Holly Haworth’s writing appears in the following books.

Solastalgia: An Anthology of Emotion in a Disappearing World

University of Virginia Press, 2023
Edited by Paul Bogard

“One of the penalties of an ecological education,” wrote Aldo Leopold, “is that one lives alone in a world of wounds.” As climate change and other environmental degradations become more evident, experts predict that an increasing number of people will suffer emotional and psychological distress as a result. Many are feeling these effects already. In the pages of Solastalgia, they will find a source of companionship, inspiration, and advice.

The concept of solastalgia comes from the Australian philosopher Glenn Albrecht, who describes it as “the homesickness we feel while still at home.” It’s the pain and longing we feel as we realize the world immediately around us is changing, with our love for that world serving as a catalyst for action on its behalf.

This powerful anthology brings together thirty-four writers—educators, journalists, poets, and scientists—to share their emotions in the face of environmental crisis. They share their solastalgia, their beloved places, their vulnerability, their stories, their vision of what we can create.

“The essays gathered in this collection provide intimate looks at beloved places—the birds and hills, the skies and first snowfalls—even as the places shift and change. It’s brave to write into the vastness of our climate crisis and still understand the role of celebration. These authors offer the full complexity of what it means to love a place while it’s being forever shifted. They provide witness and beauty and a way forward, despite despair.” – Toni Jensen, author of Carry: A Memoir of Survival on Stolen Land

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The Best American Science and Nature Writing 2019

Mariner Books Houghton Mifflin Harcourt, 2019
Edited by Sy Montgomery and Jaime Green

Sy Montgomery, New York Times best-selling author and recipient of numerous awards, edits this year’s volume of the finest science and nature writing.
“Science is important because this is how we seek to discover the truth about the world. And this is what makes excellent science and nature writing essential,” observes New York Times best-selling author Sy Montgomery. “Science and nature writing are how we share the truth about the universe with the people of the world.” And collected here are truths about nearly every corner of the universe. From meditations on extinction, to the search for alien life, to the prejudice that infects our medical system, the pieces in this year’s Best American Science and Nature Writing seek to bring to the people stories of some of the most pressing issues facing our planet, as well as moments of wonder reflecting the immense beauty our natural world offers.

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A Literary Field Guide to Southern Appalachia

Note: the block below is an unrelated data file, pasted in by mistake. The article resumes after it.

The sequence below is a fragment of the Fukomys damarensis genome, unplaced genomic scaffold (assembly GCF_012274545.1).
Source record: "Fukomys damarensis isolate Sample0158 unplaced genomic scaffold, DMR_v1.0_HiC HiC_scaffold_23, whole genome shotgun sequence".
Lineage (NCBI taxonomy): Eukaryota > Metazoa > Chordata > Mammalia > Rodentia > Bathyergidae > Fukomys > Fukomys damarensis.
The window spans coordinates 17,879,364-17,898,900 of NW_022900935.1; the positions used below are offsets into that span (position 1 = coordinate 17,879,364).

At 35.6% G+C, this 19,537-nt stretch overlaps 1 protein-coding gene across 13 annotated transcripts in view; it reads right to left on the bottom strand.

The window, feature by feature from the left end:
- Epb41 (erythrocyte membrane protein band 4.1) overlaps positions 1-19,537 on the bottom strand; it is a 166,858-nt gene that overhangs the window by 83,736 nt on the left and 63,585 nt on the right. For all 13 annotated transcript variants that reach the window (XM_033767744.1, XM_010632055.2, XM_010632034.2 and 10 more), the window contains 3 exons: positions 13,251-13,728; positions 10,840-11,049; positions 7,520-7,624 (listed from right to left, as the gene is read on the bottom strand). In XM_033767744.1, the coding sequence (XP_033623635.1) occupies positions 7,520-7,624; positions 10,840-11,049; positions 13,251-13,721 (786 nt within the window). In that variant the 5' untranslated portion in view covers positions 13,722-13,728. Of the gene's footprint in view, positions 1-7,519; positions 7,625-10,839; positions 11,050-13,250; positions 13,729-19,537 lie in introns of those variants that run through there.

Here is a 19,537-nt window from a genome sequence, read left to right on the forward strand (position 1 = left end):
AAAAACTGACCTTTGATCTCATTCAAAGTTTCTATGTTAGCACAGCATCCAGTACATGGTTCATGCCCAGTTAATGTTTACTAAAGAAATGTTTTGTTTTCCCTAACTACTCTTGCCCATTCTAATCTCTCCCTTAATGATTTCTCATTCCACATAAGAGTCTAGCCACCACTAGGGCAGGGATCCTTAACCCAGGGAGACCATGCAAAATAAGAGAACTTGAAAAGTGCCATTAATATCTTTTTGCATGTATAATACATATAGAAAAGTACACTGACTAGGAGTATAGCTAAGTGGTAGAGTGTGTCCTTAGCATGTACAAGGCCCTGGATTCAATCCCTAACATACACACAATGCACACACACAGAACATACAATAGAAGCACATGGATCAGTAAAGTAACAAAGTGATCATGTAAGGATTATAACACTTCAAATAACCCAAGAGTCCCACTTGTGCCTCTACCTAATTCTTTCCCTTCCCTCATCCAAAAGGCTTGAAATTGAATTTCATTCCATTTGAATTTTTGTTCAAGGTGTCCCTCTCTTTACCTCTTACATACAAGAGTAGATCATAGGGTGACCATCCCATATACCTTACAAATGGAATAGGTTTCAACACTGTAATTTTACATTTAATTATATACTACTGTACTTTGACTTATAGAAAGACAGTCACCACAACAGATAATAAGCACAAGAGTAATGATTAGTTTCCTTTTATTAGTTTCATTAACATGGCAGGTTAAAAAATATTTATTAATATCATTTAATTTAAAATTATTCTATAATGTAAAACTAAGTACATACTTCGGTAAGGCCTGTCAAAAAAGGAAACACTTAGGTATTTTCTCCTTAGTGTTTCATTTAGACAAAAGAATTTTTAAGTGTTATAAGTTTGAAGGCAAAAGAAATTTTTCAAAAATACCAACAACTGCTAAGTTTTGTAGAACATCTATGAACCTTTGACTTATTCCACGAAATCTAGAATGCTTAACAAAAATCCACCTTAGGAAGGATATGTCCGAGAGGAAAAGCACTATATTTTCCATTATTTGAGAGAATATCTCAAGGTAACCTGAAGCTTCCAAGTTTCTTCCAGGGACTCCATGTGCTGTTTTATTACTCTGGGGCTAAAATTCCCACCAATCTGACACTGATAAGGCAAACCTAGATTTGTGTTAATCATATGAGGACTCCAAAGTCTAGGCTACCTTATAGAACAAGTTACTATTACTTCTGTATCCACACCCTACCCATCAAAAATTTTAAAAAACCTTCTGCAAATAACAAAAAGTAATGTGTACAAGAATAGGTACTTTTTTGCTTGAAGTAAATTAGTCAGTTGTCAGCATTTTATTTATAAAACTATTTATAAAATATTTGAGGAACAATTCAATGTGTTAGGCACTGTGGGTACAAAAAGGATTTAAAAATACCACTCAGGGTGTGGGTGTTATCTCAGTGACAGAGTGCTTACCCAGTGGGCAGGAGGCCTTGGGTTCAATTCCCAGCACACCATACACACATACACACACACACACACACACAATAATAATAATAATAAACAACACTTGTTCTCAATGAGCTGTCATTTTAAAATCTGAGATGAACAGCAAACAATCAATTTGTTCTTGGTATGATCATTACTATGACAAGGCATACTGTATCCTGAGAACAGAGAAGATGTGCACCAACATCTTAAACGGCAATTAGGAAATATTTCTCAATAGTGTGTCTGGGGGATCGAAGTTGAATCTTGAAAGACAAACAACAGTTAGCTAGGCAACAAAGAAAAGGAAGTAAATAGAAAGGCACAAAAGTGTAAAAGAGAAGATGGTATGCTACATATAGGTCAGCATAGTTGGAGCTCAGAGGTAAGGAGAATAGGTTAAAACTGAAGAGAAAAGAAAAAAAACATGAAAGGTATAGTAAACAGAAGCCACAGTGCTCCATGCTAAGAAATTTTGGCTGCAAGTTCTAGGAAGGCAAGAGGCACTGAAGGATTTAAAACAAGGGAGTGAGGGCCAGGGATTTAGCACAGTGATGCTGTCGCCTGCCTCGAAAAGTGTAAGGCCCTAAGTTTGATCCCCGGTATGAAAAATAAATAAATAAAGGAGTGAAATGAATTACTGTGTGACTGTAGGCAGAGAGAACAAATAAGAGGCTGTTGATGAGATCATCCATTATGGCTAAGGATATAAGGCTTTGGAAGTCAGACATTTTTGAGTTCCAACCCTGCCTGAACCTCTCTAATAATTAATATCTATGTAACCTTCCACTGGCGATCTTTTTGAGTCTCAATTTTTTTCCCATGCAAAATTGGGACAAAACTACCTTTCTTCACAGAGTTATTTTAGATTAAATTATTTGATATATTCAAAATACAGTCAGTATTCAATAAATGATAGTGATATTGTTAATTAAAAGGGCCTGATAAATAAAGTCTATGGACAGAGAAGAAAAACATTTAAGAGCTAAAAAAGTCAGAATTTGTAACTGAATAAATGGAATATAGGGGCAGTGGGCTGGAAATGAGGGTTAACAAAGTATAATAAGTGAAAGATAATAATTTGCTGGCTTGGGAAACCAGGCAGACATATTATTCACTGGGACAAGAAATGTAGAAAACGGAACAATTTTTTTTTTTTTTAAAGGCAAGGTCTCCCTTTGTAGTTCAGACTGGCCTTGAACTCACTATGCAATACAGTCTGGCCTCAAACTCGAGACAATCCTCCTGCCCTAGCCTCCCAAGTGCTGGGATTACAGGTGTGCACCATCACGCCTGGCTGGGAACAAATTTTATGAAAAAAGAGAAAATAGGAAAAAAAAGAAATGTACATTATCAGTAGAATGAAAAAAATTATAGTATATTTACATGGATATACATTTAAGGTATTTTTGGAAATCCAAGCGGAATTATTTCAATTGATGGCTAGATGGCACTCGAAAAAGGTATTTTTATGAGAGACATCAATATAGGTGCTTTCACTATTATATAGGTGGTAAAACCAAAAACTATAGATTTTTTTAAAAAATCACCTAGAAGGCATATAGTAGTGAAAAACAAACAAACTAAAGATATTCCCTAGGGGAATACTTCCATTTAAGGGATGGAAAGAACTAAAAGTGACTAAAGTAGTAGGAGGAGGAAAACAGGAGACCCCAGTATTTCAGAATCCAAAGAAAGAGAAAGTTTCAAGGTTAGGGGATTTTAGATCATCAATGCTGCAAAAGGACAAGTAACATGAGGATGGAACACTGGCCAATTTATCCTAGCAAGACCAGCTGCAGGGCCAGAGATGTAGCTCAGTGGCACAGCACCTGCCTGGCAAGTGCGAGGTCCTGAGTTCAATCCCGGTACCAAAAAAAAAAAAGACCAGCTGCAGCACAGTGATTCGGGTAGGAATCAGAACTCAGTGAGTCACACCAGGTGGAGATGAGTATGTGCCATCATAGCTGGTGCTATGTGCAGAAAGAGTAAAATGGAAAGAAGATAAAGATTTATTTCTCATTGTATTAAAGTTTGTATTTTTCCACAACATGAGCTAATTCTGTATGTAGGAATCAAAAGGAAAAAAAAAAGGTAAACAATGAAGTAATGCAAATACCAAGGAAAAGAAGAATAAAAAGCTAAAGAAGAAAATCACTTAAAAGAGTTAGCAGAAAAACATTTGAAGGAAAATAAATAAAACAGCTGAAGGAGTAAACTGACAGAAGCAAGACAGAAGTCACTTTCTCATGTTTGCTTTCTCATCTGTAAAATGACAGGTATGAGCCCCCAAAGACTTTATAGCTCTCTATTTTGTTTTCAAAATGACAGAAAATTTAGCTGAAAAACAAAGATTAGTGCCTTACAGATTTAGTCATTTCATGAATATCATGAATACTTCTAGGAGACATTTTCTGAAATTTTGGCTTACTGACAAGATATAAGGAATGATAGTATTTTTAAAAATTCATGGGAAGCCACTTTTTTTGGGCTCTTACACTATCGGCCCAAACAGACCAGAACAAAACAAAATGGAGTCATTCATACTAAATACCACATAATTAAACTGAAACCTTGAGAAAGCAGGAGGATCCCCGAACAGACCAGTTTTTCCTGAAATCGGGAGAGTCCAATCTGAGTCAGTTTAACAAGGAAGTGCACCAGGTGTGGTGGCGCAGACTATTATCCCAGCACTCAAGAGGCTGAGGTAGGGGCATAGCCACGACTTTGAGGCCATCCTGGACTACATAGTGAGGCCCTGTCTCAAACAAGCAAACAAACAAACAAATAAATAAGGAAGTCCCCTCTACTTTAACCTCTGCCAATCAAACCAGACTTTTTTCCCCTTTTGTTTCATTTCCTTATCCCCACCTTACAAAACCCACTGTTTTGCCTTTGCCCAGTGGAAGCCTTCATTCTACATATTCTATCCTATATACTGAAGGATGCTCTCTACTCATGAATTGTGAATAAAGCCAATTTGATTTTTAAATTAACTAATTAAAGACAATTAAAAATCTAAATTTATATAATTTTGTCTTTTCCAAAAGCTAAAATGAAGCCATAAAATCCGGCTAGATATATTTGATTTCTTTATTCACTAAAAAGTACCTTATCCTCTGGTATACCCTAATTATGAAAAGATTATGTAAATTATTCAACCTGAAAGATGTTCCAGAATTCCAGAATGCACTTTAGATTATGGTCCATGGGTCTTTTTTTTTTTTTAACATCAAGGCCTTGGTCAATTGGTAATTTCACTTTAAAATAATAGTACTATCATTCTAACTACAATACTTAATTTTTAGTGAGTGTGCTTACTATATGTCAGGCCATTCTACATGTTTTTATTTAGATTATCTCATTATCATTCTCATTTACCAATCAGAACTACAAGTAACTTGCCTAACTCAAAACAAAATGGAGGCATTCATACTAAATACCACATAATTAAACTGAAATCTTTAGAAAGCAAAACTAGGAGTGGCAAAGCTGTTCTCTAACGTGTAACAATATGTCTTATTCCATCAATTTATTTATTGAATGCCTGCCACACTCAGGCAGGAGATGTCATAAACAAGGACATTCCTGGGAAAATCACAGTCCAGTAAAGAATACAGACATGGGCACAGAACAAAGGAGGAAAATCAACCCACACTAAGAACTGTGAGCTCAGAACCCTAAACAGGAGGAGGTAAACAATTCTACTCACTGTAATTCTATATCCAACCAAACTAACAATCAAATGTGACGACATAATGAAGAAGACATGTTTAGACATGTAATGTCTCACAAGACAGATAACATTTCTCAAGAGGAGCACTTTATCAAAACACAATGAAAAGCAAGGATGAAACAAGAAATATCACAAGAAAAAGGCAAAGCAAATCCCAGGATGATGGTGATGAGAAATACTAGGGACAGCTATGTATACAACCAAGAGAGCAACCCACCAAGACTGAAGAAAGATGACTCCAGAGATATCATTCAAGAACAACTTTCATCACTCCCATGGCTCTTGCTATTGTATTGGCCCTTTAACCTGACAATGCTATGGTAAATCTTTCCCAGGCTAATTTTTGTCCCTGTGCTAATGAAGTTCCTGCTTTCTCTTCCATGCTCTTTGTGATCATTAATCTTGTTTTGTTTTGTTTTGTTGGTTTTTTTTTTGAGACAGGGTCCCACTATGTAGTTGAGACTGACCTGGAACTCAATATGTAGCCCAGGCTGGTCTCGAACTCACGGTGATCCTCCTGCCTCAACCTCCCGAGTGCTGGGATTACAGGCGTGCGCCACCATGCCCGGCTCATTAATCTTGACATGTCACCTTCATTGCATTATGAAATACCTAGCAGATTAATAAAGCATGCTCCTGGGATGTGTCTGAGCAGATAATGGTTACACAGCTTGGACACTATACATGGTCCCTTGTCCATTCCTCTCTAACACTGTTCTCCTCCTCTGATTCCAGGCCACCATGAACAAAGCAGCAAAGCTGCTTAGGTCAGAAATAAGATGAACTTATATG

University of Georgia Press, 2019
Edited by Rose McLarney, Laura-Gray Street and L. L. Gaddy

Getting acquainted with local flora and fauna is the perfect way to begin to understand the wonder of nature. The natural environment of Southern Appalachia, with habitats that span the Blue Ridge to the Cumberland Plateau, is one of the most biodiverse on earth. A Literary Field Guide to Southern Appalachia-a hybrid literary and natural history anthology-showcases sixty of the many species indigenous to the region. Ecologically, culturally, and artistically, Southern Appalachia is rich in paradox and stereotype-defying complexity. Its species range from the iconic and inveterate-such as the speckled trout, pileated woodpecker, copperhead, and black bear-to the elusive and endangered-such as the American chestnut, Carolina gorge moss, chucky madtom, and lampshade spider. The anthology brings together art and science to help the reader experience this immense ecological wealth.

Stunning images by seven Southern Appalachian artists and conversationally written natural history information complement contemporary poems from writers such as Ellen Bryant Voigt, Wendell Berry, Janisse Ray, Sean Hill, Rebecca Gayle Howell, Deborah A. Miranda, Ron Rash, and Mary Oliver. Their insights illuminate the wonders of the mountain South, fostering intimate connections. The guide is an invitation to get to know Appalachia in the broadest, most poetic sense.

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Watershed: The Tennessee River

Fall Line Press 2018
“In my time spent with this collection of images, I first saw what is largely a story of displacement due to the control and consequent degradation of the Tennessee River landscape. But now I see something different. This is not a vision of displacement but rather of a people’s uneasy inhabitance of a twenty-first-century watershed—the effort to inhabit both time and place. A complicated belonging. A river in its rough and degraded magnificence.” — Holly Haworth

Watershed: The Tennessee River examines the complicated environmental effects and consequences of large-scale modernization in the Tennessee River Watershed. Photographer Jeff Rich investigates the river within the context of the Tennessee Valley Authority’s vast reach and power throughout the region. Essayist Holly Haworth writes about Rich’s images in her accompanying piece “A Complicated Belonging.”

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